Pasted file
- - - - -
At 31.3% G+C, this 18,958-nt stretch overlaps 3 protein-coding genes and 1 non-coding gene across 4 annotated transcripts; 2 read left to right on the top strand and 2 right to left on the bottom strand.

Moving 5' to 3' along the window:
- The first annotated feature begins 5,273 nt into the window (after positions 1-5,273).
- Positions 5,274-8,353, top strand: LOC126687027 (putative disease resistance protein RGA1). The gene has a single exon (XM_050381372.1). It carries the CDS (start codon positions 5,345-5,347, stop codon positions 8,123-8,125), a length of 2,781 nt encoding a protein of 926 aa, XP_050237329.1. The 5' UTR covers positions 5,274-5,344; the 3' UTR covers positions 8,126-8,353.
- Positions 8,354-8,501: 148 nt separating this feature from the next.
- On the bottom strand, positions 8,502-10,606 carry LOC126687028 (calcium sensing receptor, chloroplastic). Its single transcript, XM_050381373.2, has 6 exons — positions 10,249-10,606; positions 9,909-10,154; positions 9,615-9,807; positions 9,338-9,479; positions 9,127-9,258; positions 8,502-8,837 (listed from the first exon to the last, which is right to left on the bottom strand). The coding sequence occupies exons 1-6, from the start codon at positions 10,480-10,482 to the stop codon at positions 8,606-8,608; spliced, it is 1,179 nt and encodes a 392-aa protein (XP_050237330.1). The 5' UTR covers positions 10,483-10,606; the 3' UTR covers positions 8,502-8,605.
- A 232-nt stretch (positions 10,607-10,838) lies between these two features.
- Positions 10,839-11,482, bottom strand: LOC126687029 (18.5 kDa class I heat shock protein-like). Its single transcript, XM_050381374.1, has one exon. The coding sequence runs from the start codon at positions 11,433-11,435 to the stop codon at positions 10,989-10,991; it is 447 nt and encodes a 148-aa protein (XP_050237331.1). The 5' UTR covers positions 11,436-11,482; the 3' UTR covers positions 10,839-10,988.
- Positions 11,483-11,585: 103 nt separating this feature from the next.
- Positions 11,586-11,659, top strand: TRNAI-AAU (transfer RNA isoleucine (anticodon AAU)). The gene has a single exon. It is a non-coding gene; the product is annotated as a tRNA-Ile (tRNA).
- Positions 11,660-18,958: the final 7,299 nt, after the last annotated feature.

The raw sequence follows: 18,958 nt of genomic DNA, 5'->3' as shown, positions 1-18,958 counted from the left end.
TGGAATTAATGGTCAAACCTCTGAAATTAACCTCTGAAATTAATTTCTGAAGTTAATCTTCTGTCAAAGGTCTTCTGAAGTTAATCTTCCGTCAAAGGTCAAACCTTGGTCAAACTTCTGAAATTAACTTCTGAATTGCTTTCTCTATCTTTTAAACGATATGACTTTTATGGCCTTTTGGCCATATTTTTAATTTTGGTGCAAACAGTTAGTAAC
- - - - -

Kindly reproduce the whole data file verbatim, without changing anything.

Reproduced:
At 31.3% G+C, this 18,958-nt stretch overlaps 3 protein-coding genes and 1 non-coding gene across 4 annotated transcripts; 2 read left to right on the top strand and 2 right to left on the bottom strand.

Moving 5' to 3' along the window:
- The first annotated feature begins 5,273 nt into the window (after positions 1-5,273).
- Positions 5,274-8,353, top strand: LOC126687027 (putative disease resistance protein RGA1). The gene has a single exon (XM_050381372.1). It carries the CDS (start codon positions 5,345-5,347, stop codon positions 8,123-8,125), a length of 2,781 nt encoding a protein of 926 aa, XP_050237329.1. The 5' UTR covers positions 5,274-5,344; the 3' UTR covers positions 8,126-8,353.
- Positions 8,354-8,501: 148 nt separating this feature from the next.
- On the bottom strand, positions 8,502-10,606 carry LOC126687028 (calcium sensing receptor, chloroplastic). Its single transcript, XM_050381373.2, has 6 exons — positions 10,249-10,606; positions 9,909-10,154; positions 9,615-9,807; positions 9,338-9,479; positions 9,127-9,258; positions 8,502-8,837 (listed from the first exon to the last, which is right to left on the bottom strand). The coding sequence occupies exons 1-6, from the start codon at positions 10,480-10,482 to the stop codon at positions 8,606-8,608; spliced, it is 1,179 nt and encodes a 392-aa protein (XP_050237330.1). The 5' UTR covers positions 10,483-10,606; the 3' UTR covers positions 8,502-8,605.
- A 232-nt stretch (positions 10,607-10,838) lies between these two features.
- Positions 10,839-11,482, bottom strand: LOC126687029 (18.5 kDa class I heat shock protein-like). Its single transcript, XM_050381374.1, has one exon. The coding sequence runs from the start codon at positions 11,433-11,435 to the stop codon at positions 10,989-10,991; it is 447 nt and encodes a 148-aa protein (XP_050237331.1). The 5' UTR covers positions 11,436-11,482; the 3' UTR covers positions 10,839-10,988.
- Positions 11,483-11,585: 103 nt separating this feature from the next.
- Positions 11,586-11,659, top strand: TRNAI-AAU (transfer RNA isoleucine (anticodon AAU)). The gene has a single exon. It is a non-coding gene; the product is annotated as a tRNA-Ile (tRNA).
- Positions 11,660-18,958: the final 7,299 nt, after the last annotated feature.

The raw sequence follows: 18,958 nt of genomic DNA, 5'->3' as shown, positions 1-18,958 counted from the left end.
TGGAATTAATGGTCAAACCTCTGAAATTAACCTCTGAAATTAATTTCTGAAGTTAATCTTCTGTCAAAGGTCTTCTGAAGTTAATCTTCCGTCAAAGGTCAAACCTTGGTCAAACTTCTGAAATTAACTTCTGAATTGCTTTCTCTATCTTTTAAACGATATGACTTTTATGGCCTTTTGGCCATATTTTTAATTTTGGTGCAAACAGTTAGTAAC